The Cambridge History of English and American Literature in 18 Volumes (1907–21). rn VOLUME XVII. Later National Literature, Part II.

XIV. Travellers and Explorers, 1846–1900

§ 17. Mark Twain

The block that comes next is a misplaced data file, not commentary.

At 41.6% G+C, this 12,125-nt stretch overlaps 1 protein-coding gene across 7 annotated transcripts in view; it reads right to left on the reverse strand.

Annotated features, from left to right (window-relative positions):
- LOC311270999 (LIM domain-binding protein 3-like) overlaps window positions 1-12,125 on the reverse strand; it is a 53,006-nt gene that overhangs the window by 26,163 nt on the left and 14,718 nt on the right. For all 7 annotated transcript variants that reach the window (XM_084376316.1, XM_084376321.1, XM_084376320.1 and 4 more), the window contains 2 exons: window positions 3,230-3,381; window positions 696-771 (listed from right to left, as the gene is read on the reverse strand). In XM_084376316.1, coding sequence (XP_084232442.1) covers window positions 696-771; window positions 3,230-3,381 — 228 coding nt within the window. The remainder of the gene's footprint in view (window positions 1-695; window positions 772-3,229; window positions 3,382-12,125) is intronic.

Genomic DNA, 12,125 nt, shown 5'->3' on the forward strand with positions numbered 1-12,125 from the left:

About the same time there appeared on this remote and primitive literary stage another genius who was dubbed the “Wild Humorist of the Pacific Slope.” He tried mining with no success and then turned to his pen. The Jumping Frog (1867) carried the name of the former Mississippi pilot to the outer world, and “Mark Twain” became a star among the literary lights of the United States. Further mention here of either of these brilliant members of the American literary fraternity is unnecessary except perhaps to note Mark Twain’s Life on the Mississippi (1883) and his Letter to the California Pioneers (1911), in the second of which he describes his life as a miner. An early literary explorer to the Pacific Coast was Theodore Winthrop, who wrote The Canoe and Saddle, Adventures Among the Northwestern Rivers and Forests; and Isthmiana (1862).